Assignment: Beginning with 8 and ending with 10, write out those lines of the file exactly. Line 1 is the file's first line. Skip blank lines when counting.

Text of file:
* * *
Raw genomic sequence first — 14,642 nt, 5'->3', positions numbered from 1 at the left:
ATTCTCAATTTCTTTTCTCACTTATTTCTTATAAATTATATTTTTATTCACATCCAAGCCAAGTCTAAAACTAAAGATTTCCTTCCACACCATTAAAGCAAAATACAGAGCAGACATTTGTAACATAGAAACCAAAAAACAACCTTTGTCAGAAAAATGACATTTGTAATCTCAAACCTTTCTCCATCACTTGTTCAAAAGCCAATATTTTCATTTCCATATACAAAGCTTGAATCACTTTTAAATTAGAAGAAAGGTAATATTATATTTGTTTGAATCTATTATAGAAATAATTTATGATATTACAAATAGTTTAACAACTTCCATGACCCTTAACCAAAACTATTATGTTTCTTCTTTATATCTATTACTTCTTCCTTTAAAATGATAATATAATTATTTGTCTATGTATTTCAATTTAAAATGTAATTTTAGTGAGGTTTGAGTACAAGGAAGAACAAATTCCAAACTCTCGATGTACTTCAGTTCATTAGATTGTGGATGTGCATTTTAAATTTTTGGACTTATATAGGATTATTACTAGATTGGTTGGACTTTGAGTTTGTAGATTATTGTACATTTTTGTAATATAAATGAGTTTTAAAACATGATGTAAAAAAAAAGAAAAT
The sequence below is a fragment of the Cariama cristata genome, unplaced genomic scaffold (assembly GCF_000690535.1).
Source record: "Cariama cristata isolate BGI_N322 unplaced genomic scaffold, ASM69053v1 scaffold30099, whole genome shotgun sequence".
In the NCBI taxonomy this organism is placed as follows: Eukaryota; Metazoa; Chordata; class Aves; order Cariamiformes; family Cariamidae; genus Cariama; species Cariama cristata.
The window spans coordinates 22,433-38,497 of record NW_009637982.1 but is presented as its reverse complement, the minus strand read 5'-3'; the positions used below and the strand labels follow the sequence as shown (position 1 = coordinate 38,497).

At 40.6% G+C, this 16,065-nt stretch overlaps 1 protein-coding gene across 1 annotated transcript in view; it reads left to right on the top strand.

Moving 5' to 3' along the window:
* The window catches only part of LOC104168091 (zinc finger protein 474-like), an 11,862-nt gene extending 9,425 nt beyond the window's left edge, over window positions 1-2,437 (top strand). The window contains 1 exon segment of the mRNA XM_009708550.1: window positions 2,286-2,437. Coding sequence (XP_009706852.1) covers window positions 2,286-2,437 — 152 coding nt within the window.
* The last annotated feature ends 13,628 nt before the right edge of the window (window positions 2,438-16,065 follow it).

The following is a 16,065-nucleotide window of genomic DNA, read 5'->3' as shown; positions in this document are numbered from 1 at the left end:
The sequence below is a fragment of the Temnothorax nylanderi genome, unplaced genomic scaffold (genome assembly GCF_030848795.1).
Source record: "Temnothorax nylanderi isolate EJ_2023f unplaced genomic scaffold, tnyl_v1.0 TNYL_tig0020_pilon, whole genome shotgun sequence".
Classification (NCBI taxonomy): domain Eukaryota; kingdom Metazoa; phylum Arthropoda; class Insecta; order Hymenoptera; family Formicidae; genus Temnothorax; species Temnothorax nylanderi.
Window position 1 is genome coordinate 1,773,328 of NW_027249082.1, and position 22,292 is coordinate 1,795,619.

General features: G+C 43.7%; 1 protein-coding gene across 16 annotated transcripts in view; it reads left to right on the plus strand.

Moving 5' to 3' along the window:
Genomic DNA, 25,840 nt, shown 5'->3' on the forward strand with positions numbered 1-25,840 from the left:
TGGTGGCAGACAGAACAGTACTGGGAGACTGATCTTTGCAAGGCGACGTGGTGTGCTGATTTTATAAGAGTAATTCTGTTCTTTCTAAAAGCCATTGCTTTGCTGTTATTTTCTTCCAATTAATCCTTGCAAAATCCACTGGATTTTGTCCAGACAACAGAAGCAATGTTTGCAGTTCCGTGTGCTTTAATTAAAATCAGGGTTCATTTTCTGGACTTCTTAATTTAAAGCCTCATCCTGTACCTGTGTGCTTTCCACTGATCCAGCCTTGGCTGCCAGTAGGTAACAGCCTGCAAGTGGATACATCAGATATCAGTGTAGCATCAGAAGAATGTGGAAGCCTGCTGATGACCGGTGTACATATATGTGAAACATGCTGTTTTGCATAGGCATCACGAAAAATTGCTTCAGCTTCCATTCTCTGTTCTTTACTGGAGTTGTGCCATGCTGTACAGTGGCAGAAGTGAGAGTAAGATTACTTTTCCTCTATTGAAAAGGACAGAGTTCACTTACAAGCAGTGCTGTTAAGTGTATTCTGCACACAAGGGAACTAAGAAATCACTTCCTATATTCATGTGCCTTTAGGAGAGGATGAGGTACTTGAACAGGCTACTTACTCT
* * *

Moving 5' to 3' along the window:
* The window catches only part of LOC104168091 (zinc finger protein 474-like), an 11,862-nt gene extending 9,425 nt beyond the window's left edge, over window positions 1-2,437 (top strand). The window contains 1 exon segment of the mRNA XM_009708550.1: window positions 2,286-2,437. Coding sequence (XP_009706852.1) covers window positions 2,286-2,437 — 152 coding nt within the window.
* The last annotated feature ends 13,628 nt before the right edge of the window (window positions 2,438-16,065 follow it).